It is said that the word “chinelo” comes from the Nahuatl word tzínelogua which means hip movement, but also “chinelo” or “chinesco” was applied in the 18th century to everything exotic, oriental or Arabic.

The Chinelos dance is one of the icons of Morelos. There is no popular festival that does not have the “jump” of Chínelo, accompanied by a wind band. It was born in Tlayacapan, as a carnival dance in which the Tlayacapan people, disguised in rags and old hats, made fun of the Spanish landowners who exploited them, without fear of reprisals.

It is said that the first costume was a cassock and a cardboard miter, which imitated the Saint Augustine painted in the convent, then an inverted conical hat and beaded embroidery was used and the blanket cassock was sewn with blue stripes. The hat may be a derivation of a Turkish cap from the dance of the Moors and Christians; Later it was adorned with feathers, and from 1968 Don Ángel Rojas, better known as the Devil, added new designs, materials and Aztec characters that have made his hats internationally famous.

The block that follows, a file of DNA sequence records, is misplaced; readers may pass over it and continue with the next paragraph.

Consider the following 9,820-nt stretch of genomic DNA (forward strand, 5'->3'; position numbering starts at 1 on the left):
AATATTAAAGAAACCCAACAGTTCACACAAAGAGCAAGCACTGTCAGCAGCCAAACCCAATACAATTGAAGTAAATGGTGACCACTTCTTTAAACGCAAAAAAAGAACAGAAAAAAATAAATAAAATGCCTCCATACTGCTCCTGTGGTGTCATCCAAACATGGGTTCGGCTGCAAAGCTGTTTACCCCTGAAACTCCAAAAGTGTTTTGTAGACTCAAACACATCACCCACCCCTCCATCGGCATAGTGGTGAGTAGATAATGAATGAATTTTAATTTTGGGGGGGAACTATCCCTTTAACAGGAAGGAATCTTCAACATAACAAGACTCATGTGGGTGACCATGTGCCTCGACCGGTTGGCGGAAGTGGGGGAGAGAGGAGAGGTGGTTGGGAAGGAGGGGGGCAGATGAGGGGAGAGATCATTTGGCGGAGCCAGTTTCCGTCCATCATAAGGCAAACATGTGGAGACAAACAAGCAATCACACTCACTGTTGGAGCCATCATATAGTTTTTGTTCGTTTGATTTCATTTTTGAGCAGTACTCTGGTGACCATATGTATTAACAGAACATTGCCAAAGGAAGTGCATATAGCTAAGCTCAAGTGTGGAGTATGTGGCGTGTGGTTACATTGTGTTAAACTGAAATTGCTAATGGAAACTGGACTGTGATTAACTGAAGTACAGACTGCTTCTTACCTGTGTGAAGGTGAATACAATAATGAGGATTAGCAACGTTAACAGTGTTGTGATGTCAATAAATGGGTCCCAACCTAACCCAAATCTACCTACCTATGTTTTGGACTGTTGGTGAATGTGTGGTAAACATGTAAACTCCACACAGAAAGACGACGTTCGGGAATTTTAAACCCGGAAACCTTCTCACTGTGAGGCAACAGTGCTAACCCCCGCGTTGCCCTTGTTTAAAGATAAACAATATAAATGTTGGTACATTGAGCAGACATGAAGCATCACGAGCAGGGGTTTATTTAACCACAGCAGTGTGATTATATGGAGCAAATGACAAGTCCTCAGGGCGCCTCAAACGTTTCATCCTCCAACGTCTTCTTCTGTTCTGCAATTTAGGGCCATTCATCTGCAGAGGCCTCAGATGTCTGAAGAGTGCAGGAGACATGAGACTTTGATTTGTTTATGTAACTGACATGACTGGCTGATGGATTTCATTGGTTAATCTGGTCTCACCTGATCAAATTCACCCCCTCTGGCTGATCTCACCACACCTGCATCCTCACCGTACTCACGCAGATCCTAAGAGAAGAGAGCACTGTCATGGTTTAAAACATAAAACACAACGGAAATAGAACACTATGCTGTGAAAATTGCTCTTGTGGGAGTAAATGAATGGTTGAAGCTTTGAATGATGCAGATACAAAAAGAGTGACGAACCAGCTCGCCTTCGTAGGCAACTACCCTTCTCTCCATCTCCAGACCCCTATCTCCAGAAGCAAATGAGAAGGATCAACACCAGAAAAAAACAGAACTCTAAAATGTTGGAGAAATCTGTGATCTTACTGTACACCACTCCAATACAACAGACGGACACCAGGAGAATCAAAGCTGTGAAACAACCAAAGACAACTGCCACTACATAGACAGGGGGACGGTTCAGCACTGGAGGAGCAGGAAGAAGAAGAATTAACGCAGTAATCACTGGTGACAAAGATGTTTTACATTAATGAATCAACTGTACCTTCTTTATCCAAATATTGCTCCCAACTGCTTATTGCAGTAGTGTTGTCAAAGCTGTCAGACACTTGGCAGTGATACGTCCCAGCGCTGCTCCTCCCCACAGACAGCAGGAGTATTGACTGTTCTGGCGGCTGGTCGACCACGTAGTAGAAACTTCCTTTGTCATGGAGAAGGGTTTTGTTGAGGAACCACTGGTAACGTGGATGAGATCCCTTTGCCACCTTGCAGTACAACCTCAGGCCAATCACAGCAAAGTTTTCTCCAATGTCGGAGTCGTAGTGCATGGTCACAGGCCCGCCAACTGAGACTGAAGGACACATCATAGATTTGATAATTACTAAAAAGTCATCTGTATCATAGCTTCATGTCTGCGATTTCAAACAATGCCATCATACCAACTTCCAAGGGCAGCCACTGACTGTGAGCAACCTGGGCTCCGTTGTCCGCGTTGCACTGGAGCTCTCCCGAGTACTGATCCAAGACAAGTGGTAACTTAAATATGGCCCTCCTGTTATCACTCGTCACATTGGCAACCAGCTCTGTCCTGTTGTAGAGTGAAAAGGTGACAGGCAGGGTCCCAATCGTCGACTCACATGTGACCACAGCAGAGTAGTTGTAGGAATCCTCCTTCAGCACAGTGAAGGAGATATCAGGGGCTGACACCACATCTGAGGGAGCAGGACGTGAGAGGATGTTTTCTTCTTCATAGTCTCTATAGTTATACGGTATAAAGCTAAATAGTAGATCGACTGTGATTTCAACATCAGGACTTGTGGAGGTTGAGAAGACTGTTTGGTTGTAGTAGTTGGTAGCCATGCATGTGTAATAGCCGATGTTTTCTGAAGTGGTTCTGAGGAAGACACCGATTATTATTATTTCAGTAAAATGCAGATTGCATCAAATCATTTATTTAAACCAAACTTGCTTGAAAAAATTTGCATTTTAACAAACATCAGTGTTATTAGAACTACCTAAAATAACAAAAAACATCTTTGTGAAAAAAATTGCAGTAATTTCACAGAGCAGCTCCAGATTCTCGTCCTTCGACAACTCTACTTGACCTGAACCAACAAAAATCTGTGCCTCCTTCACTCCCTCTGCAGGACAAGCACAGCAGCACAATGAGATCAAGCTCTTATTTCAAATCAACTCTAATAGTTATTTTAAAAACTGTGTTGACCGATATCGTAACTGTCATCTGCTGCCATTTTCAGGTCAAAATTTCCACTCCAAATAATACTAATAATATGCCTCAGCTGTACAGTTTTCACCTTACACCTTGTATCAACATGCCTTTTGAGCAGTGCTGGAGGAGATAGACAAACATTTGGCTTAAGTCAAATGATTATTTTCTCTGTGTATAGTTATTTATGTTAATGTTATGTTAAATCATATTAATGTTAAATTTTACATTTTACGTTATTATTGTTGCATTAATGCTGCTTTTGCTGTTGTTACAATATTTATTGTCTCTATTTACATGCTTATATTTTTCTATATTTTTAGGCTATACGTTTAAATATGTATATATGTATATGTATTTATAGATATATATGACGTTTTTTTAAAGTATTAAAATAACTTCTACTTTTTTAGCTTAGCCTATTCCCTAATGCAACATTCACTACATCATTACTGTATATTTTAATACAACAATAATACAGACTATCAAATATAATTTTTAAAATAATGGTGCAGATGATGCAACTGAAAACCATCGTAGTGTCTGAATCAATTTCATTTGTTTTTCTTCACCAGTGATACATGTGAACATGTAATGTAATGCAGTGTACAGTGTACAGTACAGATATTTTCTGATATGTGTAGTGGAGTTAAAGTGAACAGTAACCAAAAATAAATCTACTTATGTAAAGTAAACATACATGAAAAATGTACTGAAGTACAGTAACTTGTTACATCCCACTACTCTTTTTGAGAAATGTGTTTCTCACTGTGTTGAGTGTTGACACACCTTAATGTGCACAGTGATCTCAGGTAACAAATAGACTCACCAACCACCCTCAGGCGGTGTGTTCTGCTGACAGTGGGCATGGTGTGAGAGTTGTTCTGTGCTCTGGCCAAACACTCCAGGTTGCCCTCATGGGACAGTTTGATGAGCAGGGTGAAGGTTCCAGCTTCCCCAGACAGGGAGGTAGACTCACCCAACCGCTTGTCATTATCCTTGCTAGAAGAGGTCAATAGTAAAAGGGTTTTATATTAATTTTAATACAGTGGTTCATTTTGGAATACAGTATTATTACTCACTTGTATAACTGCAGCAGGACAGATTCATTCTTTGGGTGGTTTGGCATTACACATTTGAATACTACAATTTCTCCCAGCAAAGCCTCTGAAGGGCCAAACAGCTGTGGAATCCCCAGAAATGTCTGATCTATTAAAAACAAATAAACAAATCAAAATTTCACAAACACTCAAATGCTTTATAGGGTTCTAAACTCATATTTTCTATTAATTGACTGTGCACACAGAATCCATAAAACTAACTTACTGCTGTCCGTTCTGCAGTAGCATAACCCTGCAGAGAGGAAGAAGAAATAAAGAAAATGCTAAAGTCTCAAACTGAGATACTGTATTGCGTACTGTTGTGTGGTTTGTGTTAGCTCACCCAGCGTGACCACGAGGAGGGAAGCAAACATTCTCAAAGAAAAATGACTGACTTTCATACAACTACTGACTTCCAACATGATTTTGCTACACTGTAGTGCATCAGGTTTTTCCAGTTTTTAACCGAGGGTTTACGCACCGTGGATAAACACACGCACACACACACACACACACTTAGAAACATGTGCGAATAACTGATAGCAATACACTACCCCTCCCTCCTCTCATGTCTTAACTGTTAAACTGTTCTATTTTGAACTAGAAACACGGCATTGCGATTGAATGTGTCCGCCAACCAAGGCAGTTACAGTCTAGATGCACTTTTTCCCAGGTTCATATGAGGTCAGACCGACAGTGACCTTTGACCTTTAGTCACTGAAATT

From Tlayacapan, where they wear a white coat with two horizontal stripes at the bottom and the sleeves, as well as scarves and gloves, Chinelo went to Tepoztlán where the blanket suit was changed for a velvet one, with a short shell embroidered at the back. or painted with Aztec or Guadalupan motifs, and the hat became taller and more closed. In Yautepec it became more variegated and the decoration more profuse. A fundamental element in any of these communities is the mesh mask painted in pink with horsehair, which maintains the anonymity of the dancers.

the mask occupies a preponderant place in the ritual life of every culture. In addition to that of Chinelo, other masks are produced in different communities of Morelos, such as in Xoxocotla for the Dances of the Three Powers, which is staged with three demons; that of the Tenochme, which recreates a wedding between a mestizo and an indigenous woman at the time of the conquest; and the dance of the Tecuani, the one with the greatest pre-hispanic heritage, which is celebrated in Axochiapan and narrates the hunt of the jaguar (tecuan).